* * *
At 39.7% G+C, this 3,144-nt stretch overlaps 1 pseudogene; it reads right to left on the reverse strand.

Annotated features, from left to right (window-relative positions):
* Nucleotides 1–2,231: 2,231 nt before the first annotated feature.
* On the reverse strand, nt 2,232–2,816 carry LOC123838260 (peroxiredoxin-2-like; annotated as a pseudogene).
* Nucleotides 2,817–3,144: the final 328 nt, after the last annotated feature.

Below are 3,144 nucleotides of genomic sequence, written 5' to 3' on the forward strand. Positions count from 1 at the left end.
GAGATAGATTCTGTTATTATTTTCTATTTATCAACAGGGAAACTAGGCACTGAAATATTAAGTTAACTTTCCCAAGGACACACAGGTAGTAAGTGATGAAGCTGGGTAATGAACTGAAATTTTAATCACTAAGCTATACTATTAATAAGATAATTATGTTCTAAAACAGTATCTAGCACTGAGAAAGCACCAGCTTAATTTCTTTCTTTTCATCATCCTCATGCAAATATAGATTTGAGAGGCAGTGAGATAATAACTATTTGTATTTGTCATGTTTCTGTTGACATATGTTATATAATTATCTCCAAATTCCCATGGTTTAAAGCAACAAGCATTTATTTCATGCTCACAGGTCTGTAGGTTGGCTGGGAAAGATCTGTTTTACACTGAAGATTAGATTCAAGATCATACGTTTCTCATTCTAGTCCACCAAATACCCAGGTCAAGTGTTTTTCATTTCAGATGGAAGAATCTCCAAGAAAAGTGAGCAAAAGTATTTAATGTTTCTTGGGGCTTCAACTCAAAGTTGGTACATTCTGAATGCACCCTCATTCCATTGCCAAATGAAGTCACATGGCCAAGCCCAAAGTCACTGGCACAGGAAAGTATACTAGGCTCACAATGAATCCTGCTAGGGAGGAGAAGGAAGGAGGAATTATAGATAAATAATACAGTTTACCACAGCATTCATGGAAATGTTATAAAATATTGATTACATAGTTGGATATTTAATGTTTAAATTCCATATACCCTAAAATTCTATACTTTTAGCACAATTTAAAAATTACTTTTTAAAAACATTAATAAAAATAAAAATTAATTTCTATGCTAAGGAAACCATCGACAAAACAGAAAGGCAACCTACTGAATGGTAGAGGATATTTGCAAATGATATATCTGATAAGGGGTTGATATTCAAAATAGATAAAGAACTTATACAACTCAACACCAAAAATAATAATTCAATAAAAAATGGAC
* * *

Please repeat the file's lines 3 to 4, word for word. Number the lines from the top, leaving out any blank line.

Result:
* Nucleotides 1–2,231: 2,231 nt before the first annotated feature.
* On the reverse strand, nt 2,232–2,816 carry LOC123838260 (peroxiredoxin-2-like; annotated as a pseudogene).